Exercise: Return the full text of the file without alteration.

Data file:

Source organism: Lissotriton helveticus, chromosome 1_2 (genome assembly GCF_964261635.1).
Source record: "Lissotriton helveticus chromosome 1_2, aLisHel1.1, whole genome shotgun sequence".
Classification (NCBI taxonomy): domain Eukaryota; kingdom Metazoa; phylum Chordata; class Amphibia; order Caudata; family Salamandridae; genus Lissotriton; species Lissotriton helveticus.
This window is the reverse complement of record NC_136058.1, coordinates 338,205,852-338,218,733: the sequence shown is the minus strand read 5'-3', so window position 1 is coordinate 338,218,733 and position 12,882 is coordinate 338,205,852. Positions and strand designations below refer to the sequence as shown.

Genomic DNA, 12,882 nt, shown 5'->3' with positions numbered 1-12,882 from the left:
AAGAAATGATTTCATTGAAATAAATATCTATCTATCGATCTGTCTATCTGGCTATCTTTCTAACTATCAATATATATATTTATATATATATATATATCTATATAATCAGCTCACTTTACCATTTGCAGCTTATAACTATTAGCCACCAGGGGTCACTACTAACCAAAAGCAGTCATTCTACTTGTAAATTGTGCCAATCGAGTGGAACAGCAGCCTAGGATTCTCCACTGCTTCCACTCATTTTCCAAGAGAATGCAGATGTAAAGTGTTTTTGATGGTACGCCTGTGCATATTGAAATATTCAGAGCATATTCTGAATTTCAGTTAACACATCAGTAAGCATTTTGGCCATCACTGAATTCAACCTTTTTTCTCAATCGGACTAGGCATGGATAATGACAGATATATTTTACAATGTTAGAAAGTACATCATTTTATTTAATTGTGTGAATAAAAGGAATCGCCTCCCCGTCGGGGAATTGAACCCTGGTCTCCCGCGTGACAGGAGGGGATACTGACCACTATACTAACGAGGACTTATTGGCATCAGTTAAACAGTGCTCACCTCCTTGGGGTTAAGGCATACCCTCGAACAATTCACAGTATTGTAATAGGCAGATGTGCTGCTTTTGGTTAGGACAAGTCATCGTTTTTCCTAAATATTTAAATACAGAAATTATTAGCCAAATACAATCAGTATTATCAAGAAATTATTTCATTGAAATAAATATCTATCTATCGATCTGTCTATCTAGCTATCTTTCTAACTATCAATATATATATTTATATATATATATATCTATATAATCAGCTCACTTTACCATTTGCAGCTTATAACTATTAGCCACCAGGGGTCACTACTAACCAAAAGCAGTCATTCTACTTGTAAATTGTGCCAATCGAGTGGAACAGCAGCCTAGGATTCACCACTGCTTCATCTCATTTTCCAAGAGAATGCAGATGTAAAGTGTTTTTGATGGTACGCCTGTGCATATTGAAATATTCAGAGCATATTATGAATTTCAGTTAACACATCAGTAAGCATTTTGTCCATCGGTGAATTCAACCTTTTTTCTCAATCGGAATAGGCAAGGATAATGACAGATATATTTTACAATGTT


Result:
Source organism: Lissotriton helveticus, chromosome 1_2 (genome assembly GCF_964261635.1).
Source record: "Lissotriton helveticus chromosome 1_2, aLisHel1.1, whole genome shotgun sequence".
Classification (NCBI taxonomy): domain Eukaryota; kingdom Metazoa; phylum Chordata; class Amphibia; order Caudata; family Salamandridae; genus Lissotriton; species Lissotriton helveticus.
This window is the reverse complement of record NC_136058.1, coordinates 338,205,852-338,218,733: the sequence shown is the minus strand read 5'-3', so window position 1 is coordinate 338,218,733 and position 12,882 is coordinate 338,205,852. Positions and strand designations below refer to the sequence as shown.

Genomic DNA, 12,882 nt, shown 5'->3' with positions numbered 1-12,882 from the left:
AAGAAATGATTTCATTGAAATAAATATCTATCTATCGATCTGTCTATCTGGCTATCTTTCTAACTATCAATATATATATTTATATATATATATATATCTATATAATCAGCTCACTTTACCATTTGCAGCTTATAACTATTAGCCACCAGGGGTCACTACTAACCAAAAGCAGTCATTCTACTTGTAAATTGTGCCAATCGAGTGGAACAGCAGCCTAGGATTCTCCACTGCTTCCACTCATTTTCCAAGAGAATGCAGATGTAAAGTGTTTTTGATGGTACGCCTGTGCATATTGAAATATTCAGAGCATATTCTGAATTTCAGTTAACACATCAGTAAGCATTTTGGCCATCACTGAATTCAACCTTTTTTCTCAATCGGACTAGGCATGGATAATGACAGATATATTTTACAATGTTAGAAAGTACATCATTTTATTTAATTGTGTGAATAAAAGGAATCGCCTCCCCGTCGGGGAATTGAACCCTGGTCTCCCGCGTGACAGGAGGGGATACTGACCACTATACTAACGAGGACTTATTGGCATCAGTTAAACAGTGCTCACCTCCTTGGGGTTAAGGCATACCCTCGAACAATTCACAGTATTGTAATAGGCAGATGTGCTGCTTTTGGTTAGGACAAGTCATCGTTTTTCCTAAATATTTAAATACAGAAATTATTAGCCAAATACAATCAGTATTATCAAGAAATTATTTCATTGAAATAAATATCTATCTATCGATCTGTCTATCTAGCTATCTTTCTAACTATCAATATATATATTTATATATATATATATCTATATAATCAGCTCACTTTACCATTTGCAGCTTATAACTATTAGCCACCAGGGGTCACTACTAACCAAAAGCAGTCATTCTACTTGTAAATTGTGCCAATCGAGTGGAACAGCAGCCTAGGATTCACCACTGCTTCATCTCATTTTCCAAGAGAATGCAGATGTAAAGTGTTTTTGATGGTACGCCTGTGCATATTGAAATATTCAGAGCATATTATGAATTTCAGTTAACACATCAGTAAGCATTTTGTCCATCGGTGAATTCAACCTTTTTTCTCAATCGGAATAGGCAAGGATAATGACAGATATATTTTACAATGTT